Skip to main content

Welcome back! Choose from more than 50 reinstated walking tours, book a CAFC River Cruise and visit the Center Thursday through Monday.

While CAC docents, staff members and volunteers practice safe spatial distancing, we’re busy listening to, viewing, and reading various media to rediscover why design matters. This week, we’re reflecting on an historic speech by Whitney Young.

by Hallie Rosen

Now is not the first time that leaders in architecture and related industries have heard calls to advance equity and foster inclusion. In 1968, civil rights leader and National Urban League Executive Director Whitney M. Young, Jr. delivered an historic address to the American Institute of Architects’ National Convention in Portland, Oregon. Today we reflect on what has—and hasn’t—changed since then.

SPEECH: YOUNG’S FULL REMARKS FROM THE 1968 AIA CONVENTION

Read

For those in attendance at the AIA convention in 1968, Young’s strong and passionate words were a call to action to increase the racial diversity of the profession and urge architects to speak out on relevant issues of the day. “You are not a profession that has distinguished itself by your social and civic contributions to the cause of civil rights, and I am sure this has not come to you as any shock,” Young said. “You are most distinguished by your thunderous silence and your complete irrelevance.” Read his full remarks in this 11-page document (PDF).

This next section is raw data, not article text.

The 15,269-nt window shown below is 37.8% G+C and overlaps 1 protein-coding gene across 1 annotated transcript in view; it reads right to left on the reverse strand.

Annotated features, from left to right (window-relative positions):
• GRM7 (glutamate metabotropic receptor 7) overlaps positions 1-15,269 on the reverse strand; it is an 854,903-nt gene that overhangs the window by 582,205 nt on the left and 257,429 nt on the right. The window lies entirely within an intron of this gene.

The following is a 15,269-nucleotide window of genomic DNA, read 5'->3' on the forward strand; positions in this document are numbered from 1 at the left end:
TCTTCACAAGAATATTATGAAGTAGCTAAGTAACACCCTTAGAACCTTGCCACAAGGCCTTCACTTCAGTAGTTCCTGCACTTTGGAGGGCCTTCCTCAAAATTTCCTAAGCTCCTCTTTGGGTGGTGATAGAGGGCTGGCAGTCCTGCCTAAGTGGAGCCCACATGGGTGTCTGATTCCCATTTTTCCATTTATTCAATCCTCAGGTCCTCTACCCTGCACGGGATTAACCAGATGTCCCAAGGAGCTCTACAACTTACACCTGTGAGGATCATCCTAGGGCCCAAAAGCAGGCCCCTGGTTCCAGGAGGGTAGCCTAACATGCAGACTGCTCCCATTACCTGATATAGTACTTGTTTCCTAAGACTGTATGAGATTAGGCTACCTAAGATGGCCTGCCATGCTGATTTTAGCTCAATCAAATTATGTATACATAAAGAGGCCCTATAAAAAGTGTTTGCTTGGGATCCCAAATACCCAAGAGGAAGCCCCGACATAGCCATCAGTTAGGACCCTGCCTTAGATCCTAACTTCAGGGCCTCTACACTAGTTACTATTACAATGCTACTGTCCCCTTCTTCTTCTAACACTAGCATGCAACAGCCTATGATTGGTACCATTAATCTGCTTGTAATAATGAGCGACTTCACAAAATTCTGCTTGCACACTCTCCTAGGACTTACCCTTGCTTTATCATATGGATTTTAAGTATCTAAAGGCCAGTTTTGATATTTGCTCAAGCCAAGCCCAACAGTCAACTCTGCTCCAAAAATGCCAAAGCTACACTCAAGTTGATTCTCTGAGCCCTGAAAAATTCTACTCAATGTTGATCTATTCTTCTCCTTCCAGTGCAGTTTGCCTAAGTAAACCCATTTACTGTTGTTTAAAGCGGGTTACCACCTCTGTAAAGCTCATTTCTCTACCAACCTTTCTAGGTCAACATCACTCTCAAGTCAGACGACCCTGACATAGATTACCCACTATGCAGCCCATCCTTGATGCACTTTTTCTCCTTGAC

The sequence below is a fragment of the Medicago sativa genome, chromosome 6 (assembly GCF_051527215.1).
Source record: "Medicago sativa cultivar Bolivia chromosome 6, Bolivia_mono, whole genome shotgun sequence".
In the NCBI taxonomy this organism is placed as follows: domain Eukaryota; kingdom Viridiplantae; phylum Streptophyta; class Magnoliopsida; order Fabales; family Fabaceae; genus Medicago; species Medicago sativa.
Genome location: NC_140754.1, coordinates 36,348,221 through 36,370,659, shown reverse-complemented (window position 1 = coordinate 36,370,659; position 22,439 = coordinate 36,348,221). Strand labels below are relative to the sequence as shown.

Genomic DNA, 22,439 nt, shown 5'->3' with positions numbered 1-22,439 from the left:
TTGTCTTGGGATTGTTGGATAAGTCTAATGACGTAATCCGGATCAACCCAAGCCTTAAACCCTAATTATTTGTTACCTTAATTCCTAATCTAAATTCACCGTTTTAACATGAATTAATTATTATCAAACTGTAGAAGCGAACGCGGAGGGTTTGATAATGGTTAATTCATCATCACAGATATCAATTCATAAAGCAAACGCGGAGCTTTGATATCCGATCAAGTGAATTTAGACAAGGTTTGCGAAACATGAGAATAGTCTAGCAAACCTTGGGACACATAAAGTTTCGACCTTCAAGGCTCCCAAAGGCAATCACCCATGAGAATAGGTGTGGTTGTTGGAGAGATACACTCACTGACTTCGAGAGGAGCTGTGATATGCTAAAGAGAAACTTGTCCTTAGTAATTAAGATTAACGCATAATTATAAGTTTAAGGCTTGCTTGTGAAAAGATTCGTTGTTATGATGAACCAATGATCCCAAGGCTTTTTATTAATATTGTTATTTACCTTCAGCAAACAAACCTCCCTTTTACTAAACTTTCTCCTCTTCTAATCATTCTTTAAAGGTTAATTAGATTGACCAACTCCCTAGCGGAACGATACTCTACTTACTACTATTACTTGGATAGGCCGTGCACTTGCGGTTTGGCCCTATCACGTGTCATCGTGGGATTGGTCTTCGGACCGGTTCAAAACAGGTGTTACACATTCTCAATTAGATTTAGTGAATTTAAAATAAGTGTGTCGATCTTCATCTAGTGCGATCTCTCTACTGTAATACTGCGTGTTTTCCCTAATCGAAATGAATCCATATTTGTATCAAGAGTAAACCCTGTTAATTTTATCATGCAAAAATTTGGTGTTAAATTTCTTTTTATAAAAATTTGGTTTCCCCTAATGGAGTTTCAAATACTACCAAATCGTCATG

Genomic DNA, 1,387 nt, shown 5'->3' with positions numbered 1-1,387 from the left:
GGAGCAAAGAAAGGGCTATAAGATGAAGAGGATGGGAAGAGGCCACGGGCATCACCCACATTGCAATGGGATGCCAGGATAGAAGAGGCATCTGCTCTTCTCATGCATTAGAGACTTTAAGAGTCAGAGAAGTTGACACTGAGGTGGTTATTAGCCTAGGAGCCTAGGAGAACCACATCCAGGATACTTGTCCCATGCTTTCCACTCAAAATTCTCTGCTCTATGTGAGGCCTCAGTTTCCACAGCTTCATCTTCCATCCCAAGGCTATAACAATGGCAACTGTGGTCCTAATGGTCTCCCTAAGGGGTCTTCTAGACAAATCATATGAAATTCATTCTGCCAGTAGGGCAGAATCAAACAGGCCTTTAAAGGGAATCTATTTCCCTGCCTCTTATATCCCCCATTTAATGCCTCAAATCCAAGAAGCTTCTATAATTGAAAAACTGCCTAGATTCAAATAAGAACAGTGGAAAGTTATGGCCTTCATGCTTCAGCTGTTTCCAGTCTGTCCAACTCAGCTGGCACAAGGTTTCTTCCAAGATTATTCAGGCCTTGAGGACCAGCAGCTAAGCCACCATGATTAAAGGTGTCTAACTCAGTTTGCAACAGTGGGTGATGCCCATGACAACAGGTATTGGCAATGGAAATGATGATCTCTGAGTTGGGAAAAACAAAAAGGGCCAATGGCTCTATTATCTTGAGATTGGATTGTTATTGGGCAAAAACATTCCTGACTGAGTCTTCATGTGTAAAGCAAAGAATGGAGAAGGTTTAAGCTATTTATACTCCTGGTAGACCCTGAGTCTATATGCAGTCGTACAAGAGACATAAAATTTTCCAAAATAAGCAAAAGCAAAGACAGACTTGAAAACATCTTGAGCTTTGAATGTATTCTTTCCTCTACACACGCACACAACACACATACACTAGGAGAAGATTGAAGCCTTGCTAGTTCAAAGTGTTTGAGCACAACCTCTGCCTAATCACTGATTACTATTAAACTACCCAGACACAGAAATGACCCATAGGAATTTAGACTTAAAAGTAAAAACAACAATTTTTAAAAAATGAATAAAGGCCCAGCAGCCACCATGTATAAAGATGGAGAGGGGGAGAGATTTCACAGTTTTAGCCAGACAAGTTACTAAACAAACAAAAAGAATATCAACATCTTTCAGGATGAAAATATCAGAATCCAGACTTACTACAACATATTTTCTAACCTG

ARTICLE: REMEMBERING WHITNEY YOUNG’S LANDMARK SPEECH

Read

This piece published in 2018 in Architect magazine paired excerpts from Young’s speech with responses from contemporary architects including Victor Jones, Founder and Principal of Los Angeles-based Fièvre+Jones, who stated: “Young’s message remains hauntingly alive 50 years later as I, and many others, try to not lose our heads over the racial inclusion we still DO NOT SEE in architecture.”

ARTICLE: THE LEGACY OF WHITNEY YOUNG: 50 YEARS LATER

Read

Since the convention, the AIA has passed resolutions, expanded its Code of Ethics and launched programs intended to promote a more inclusive and equitable profession. Learn more about them and the lasting impact Young’s speech had on architects in this article. While there have been changes, there is ongoing work the AIA continues to do to be inclusive of historically marginalized communities.

CAC Recommends content does not necessarily reflect the views or opinions of the Chicago Architecture Center, members of its board and staff, or other stakeholders.